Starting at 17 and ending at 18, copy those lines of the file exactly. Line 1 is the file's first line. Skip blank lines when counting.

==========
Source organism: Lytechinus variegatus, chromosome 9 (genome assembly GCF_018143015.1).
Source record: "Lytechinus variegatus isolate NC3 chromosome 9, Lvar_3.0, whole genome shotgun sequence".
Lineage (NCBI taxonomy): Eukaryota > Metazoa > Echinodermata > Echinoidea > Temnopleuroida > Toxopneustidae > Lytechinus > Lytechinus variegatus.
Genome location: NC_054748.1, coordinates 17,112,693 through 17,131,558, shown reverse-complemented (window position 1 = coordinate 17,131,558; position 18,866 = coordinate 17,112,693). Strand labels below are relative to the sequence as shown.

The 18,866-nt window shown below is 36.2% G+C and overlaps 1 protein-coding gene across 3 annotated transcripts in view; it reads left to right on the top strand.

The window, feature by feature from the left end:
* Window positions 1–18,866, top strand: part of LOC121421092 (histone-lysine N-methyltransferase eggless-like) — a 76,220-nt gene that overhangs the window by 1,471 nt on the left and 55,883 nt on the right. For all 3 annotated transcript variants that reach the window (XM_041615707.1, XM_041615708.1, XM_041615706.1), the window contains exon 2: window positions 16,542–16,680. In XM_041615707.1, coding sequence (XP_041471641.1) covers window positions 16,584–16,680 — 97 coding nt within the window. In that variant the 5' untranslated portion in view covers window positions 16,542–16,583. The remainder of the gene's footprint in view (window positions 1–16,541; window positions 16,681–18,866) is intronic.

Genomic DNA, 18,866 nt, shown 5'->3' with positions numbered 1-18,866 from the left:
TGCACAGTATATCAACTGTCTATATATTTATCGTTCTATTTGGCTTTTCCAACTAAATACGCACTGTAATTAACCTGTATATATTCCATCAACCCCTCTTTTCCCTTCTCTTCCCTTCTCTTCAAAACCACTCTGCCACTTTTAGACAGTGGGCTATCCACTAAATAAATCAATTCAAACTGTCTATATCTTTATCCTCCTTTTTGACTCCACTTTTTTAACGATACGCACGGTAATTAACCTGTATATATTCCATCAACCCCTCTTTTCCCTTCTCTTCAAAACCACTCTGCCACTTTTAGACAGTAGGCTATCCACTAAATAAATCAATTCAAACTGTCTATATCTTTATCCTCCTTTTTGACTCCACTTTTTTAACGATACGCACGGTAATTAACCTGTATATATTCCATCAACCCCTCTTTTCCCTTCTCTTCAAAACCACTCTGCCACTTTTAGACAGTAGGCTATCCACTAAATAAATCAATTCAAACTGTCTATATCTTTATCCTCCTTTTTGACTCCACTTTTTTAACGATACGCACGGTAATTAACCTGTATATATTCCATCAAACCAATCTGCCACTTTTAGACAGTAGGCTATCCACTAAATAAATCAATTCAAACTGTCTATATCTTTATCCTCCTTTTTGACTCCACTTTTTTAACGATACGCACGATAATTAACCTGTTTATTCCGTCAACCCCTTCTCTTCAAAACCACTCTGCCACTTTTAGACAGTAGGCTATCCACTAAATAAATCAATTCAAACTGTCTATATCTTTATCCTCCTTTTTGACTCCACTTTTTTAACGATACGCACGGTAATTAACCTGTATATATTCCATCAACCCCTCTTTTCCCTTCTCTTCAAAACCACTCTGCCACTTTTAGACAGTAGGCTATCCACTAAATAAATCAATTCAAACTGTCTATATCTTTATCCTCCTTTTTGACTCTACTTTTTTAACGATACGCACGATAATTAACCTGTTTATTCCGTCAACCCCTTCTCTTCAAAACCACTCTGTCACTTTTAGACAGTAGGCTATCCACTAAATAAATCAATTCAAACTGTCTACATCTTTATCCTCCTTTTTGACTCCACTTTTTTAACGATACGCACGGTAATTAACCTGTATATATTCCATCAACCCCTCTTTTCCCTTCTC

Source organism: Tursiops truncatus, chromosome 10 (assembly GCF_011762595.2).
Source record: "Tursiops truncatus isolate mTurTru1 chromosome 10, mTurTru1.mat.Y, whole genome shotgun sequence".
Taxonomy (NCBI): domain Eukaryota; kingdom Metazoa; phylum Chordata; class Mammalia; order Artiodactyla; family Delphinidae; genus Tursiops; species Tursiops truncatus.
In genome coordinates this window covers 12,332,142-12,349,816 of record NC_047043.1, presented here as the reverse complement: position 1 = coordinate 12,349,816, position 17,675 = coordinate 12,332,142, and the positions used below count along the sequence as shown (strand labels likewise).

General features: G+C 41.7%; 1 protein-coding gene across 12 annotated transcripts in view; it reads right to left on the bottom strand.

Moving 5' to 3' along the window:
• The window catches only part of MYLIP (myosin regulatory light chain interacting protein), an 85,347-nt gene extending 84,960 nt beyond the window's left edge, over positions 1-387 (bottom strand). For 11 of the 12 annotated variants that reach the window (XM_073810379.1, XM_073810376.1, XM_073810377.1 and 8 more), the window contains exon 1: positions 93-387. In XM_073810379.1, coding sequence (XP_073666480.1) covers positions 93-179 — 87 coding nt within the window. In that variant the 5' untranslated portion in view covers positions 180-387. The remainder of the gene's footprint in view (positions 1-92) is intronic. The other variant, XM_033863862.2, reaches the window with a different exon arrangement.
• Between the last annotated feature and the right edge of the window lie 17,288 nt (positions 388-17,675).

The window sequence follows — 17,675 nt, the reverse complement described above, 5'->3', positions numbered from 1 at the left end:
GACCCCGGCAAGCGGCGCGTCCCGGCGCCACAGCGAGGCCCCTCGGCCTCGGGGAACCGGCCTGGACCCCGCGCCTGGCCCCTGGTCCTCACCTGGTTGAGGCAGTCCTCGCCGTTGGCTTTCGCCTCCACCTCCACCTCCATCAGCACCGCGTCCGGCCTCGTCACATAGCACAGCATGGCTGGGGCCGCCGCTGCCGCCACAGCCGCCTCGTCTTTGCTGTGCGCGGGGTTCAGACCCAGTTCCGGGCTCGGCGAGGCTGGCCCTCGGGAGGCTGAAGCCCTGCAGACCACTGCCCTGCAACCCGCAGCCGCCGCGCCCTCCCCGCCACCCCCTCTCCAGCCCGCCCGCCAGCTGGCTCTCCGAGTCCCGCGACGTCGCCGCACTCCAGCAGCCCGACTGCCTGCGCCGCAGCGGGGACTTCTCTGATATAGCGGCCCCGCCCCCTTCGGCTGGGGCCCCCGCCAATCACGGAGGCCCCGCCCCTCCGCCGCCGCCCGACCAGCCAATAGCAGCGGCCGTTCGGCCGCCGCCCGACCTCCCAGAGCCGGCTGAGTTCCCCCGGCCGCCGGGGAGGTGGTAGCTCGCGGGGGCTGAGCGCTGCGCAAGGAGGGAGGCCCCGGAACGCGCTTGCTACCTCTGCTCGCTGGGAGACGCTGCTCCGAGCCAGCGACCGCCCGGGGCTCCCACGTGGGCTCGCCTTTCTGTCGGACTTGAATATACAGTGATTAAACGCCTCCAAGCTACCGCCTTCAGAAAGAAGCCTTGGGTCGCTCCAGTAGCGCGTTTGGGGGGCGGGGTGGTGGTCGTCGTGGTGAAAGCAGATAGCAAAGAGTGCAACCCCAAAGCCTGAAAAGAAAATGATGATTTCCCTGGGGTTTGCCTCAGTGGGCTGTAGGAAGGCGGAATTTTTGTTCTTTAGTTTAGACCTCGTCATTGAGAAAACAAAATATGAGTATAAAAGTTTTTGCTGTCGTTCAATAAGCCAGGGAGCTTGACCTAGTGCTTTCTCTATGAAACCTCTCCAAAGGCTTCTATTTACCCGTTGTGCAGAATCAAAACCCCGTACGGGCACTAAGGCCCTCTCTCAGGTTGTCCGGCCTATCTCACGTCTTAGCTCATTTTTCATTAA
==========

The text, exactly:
• Between the last annotated feature and the right edge of the window lie 17,288 nt (positions 388-17,675).

The window sequence follows — 17,675 nt, the reverse complement described above, 5'->3', positions numbered from 1 at the left end: